Concentration of CO2 in the Atmosphere

The “New Economy” Can Strengthen Vermont’s Working Landscape

The July 10, 2011 issue of Time Magazine ran an article titled “Want to Make More than a Banker? Become a Farmer! It is about the resurgence in the value of Midwest grain farms as food and energy (with the impact of ethanol) prices rise globally.

VT farms and forest must find new sources of income if our celebrated working landscape is to survive and thrive. While Vermont farmland, with our dominant dairy industry and fast-growing diversified vegetable and value-added farms, is not seeing a doubling in value in the past 6 years like the Midwest, our farmers and foresters are likely to see better income opportunities in coming decades.

It’s my view that in the coming years of slower, “peak petroleum” economic growth, Vermont’s farms and forests can play a key role in enhancing economic prosperity and resilience. I have focused on the food side of this equation for almost 30 years though Gardener’s Supply and the Intervale Center; and through board membership with VNRC, VT Land Trust, VT Sustainable Ag Council, and helping VT Businesses for Social Responsibility launch Farm to Plate. VT Sustainable Jobs Fund just completed the Farm to Plate statewide plan for our food system. It concluded that the direct economic impact of increasing farming and food production in Vermont by just 5% (by Vermonters buying more local food and/or selling more to New England) would generate $135 million in annual output for the VT economy.

The best way to bolster the economic viability of working landscapes is to generate a higher return on investment per acre of working lands, both financial ROI and return to nature’s capital. The Farm to Plate plan offers many smart strategies for this outcome, and the good news is that State leadership in Montpelier understands this opportunity and is committing to work with the private sector to get there.

As the Time magazine article notes, in addition to food, the renaissance in farm value and employment is being triggered by another major force in today’s economy that can help VT landowners increase their financial return beyond food: Clean Energy!

“Peak oil” has arrived and we are also approaching “peak coal” and “peak natural gas.” Energy costs will increase. But VT has been innovating in the area of land-based renewable energy for decades with the McNeil wood-fired electrical generating plant, BERC showing the way to optimize our biomass resources for heating, diary farmers generating electricity from manure bio-digesters, and biodiesel replacing on-farm fossil fuel use.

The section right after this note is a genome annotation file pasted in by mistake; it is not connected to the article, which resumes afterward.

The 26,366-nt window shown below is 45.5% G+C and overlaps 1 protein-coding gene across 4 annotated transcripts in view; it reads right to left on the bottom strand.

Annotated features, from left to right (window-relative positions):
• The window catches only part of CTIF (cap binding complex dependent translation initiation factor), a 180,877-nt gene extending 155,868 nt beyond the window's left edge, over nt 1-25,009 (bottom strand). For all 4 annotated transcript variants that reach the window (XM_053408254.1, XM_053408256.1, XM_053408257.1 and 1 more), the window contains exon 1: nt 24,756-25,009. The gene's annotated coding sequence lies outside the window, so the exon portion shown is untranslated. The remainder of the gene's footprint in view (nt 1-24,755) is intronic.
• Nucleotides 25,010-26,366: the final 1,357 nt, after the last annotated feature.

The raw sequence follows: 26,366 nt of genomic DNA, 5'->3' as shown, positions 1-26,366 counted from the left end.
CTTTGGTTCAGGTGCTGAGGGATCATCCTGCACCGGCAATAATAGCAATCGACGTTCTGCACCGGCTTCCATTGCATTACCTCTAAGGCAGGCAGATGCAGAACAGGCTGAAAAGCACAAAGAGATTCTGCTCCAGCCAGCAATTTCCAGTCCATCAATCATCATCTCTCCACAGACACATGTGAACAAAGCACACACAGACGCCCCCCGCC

This transition to a locally owned, more resilient and more affordable (as fossil fuel costs rise) energy system can accelerate with the right policies and incentives. Innovative Group Net Metering programs, State tax credits and financing support for clean energy projects, and the VT Standard Offer (the SPEED program sets the nation’s first statewide price for renewable energy projects) are birthing hundreds of new of clean energy projects – owned by Vermonters – all across the State.

VT energy experts suggest VT’s working landscapes offers the potential for wind, solar, biomass and methane projects to generate over 50% of our electrical energy by 2030 (they generate 5% now). This clean, safe, local energy would more than replace the 30% of our electricity we get from VT Yankee. Solar and wind projects will be the key to making this happen.

To learn more about this “new economy” opportunity I developed a 150 thousand kWh solar array last year to provide all electrical power for Farm at South Village, a CSA farm I started in 2009. Excess power from this array is provided through Green Mountain Power and their Group Net Metering program to the City of South Burlington (for traffic and street lights) and to South Village Community. Plus, the CSA has locked in energy prices for the next 25-30 years…there’s a long term competitive advantage vs Calif tomatoes and lettuce!

Now, I’m working with Encore Redevelopment, a leading clean energy project developer, to develop an exciting wind project in Derby Line under the VT SPEED program. This project is comprised of two 2.2 MW turbines located on adjacent farms, the Chase Farm and the Grandview Farm, in the Northern Plateau among the corn rows. It is projected to generate 8 million kWh of carbon-free electricity each year. Besides helping the two dairies control their energy costs and generate extra income, these wind turbines would keep 4,000 metric tons of CO2 out of the atmosphere…comparable in CO2 terms to keeping 700 cars off Vermont roads each year.

The nearly $100 million we currently pay to get almost 1/3 of our electricity from a risky and aging power nuclear plant also sends a substantial flow of profits to corporate owners outside Vermont while we bare the risk. Instead, we can start using that money to fund Vermont’s transition to clean energy and keep these dollars circulating in Vermont, helping to build a more resilient economy.

GET Aug2011 page 39

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